In an hour long history of medicine in Edinburgh, Professor David Purdie and librarian Ian Milne talk about royalty, body snatchers and herbal remedies.
As both speakers pointed out at the beginning of the performance, this isn’t a normal Fringe show. It more takes the form of a lecture, exploring the impact of medical development from over 700 years ago, right up to the late 20th century. It is a huge topic to try and summarise in 60 minutes, so the speakers have to be selective. They start off by showing a book from the library collection dating back to the 14th century, a prime example of the very primitive form of medicine, when doctors diagnosed most diseases by looking at the colour of the urine. This is just the first of many fascinating props which the speakers brought along with them, including a first edition of Charles Darwin’s ‘The Origin of Species’, and Bonnie Prince Charlie’s very own medicine cabinet. There were a few laughs as Professor Purdie talked about the man most physicians admire; he who made millions by creating a cure for which there was no disease. He joked about an early remedy being ‘the skull of a man killed by violence’; red-haired skulls were the most sought after.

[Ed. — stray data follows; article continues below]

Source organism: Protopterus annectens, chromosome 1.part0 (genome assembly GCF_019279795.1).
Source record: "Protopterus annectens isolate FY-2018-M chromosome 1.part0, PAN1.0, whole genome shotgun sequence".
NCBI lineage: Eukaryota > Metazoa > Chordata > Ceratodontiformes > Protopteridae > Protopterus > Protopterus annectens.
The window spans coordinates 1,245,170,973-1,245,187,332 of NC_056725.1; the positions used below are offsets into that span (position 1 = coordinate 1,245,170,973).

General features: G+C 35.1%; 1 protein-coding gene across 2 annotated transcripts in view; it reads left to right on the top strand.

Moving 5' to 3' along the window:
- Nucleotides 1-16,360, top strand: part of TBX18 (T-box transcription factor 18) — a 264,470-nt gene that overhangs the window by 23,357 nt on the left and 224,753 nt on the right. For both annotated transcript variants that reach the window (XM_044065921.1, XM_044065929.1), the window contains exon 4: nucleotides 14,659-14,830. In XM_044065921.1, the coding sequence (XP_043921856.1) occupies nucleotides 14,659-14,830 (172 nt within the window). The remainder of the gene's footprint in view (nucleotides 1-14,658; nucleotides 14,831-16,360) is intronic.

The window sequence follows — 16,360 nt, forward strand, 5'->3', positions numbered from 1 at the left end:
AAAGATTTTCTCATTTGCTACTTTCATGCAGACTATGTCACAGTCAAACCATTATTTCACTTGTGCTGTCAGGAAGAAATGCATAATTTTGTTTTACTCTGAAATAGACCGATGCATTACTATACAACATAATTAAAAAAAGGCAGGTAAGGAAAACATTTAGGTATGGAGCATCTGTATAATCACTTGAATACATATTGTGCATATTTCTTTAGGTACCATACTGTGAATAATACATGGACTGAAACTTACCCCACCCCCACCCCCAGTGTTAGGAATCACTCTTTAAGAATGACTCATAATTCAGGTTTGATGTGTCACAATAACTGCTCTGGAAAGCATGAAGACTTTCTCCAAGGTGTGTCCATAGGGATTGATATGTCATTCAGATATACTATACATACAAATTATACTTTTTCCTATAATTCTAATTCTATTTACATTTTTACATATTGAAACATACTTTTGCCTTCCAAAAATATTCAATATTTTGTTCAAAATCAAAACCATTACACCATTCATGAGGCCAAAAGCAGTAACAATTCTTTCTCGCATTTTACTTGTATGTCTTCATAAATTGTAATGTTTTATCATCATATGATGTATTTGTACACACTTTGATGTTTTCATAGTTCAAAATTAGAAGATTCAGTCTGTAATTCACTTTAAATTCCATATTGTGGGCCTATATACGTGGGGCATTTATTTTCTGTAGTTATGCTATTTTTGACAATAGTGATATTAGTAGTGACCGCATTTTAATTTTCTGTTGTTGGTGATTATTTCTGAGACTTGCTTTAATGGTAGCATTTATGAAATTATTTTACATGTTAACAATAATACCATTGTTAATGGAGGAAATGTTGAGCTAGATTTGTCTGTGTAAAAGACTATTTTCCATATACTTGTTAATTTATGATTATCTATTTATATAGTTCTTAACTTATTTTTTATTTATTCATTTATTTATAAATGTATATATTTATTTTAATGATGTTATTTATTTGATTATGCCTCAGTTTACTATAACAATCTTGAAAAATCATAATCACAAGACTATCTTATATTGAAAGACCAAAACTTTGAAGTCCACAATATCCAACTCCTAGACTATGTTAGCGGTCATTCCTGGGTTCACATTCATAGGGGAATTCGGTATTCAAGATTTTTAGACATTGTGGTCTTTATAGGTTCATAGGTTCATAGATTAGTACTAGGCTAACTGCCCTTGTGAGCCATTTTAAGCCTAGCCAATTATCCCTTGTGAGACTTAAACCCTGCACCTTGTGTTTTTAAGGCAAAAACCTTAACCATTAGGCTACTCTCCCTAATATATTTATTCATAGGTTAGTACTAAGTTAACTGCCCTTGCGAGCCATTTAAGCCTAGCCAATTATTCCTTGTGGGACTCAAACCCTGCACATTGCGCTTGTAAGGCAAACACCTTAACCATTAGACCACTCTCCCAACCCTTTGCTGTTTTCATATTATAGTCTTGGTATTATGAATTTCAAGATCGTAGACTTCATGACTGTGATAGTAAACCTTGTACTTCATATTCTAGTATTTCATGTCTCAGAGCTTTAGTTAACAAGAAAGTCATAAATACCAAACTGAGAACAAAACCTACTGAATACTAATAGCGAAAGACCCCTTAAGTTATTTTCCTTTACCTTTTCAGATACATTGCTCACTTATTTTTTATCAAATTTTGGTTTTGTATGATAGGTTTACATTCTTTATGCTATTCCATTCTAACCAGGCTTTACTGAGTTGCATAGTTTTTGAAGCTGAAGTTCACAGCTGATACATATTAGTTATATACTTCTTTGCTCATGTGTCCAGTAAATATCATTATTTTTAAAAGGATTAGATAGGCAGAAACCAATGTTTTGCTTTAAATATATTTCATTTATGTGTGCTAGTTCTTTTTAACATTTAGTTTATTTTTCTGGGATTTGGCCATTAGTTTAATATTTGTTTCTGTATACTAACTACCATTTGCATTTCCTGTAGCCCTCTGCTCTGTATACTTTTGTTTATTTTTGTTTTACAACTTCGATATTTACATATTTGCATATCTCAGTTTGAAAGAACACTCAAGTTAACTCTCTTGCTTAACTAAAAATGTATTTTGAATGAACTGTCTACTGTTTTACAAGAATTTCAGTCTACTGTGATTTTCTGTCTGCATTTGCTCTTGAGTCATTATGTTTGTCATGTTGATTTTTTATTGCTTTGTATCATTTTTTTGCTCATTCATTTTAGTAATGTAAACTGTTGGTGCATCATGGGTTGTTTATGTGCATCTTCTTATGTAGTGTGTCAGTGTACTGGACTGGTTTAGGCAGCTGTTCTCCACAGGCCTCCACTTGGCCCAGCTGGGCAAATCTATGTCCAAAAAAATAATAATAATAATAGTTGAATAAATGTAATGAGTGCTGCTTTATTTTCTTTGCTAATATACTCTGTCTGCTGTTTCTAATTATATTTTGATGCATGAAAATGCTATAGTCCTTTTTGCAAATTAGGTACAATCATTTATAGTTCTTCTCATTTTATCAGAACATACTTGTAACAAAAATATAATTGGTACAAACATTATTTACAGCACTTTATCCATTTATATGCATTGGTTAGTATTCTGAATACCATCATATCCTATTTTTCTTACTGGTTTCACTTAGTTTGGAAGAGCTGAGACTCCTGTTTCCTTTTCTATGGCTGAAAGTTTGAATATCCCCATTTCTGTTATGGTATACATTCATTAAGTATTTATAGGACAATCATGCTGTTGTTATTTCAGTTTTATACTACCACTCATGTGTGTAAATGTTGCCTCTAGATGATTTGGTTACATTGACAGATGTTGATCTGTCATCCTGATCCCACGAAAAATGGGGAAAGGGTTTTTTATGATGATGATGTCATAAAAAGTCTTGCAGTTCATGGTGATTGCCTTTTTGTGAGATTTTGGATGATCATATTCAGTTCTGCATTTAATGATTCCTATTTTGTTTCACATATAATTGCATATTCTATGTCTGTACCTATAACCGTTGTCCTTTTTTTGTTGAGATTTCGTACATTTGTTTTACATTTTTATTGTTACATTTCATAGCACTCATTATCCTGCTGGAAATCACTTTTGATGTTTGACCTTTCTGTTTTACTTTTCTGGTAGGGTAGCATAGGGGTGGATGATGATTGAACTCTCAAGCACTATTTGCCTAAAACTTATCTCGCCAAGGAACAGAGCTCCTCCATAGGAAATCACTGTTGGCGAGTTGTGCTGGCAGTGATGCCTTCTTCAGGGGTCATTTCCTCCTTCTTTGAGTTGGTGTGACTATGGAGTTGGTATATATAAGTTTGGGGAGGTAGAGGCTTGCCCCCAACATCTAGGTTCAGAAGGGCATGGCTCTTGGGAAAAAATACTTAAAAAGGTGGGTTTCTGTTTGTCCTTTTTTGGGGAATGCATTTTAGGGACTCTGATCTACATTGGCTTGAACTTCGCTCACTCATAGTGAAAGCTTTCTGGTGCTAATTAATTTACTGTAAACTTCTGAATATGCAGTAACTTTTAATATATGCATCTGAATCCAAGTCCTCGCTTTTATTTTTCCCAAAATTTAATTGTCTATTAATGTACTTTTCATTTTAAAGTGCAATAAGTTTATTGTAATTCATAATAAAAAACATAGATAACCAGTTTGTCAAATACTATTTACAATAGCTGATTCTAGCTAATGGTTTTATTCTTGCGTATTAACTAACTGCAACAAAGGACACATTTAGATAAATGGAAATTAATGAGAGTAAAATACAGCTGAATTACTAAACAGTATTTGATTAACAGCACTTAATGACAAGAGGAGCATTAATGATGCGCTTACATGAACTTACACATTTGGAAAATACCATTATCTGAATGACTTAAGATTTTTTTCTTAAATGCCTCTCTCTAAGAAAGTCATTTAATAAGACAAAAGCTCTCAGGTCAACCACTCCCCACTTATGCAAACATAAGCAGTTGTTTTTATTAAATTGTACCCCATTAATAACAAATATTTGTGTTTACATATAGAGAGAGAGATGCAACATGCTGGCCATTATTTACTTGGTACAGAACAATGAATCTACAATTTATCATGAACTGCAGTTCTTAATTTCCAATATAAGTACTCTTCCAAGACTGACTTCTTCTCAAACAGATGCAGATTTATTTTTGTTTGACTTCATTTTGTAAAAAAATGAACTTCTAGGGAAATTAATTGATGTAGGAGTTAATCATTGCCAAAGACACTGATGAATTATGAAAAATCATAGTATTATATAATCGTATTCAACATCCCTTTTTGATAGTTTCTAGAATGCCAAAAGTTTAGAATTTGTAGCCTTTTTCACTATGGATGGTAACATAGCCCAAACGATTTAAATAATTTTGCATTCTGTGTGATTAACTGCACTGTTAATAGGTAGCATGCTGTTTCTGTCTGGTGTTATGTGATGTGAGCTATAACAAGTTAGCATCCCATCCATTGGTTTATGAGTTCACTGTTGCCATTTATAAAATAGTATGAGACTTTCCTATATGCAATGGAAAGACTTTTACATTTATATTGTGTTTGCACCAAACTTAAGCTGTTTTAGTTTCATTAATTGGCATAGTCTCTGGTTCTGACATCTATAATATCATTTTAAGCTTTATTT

It seemed as if the majority of the audience was made up of either doctors or medical students, but the show is sure to equally delight those who have no connection to medicine whatsoever. Those who have an interest in medicine, history or Edinburgh itself are sure to find this talk interesting and you’ll even get a chance to talk to the speakers and have a closer look at the artefacts after the show is over.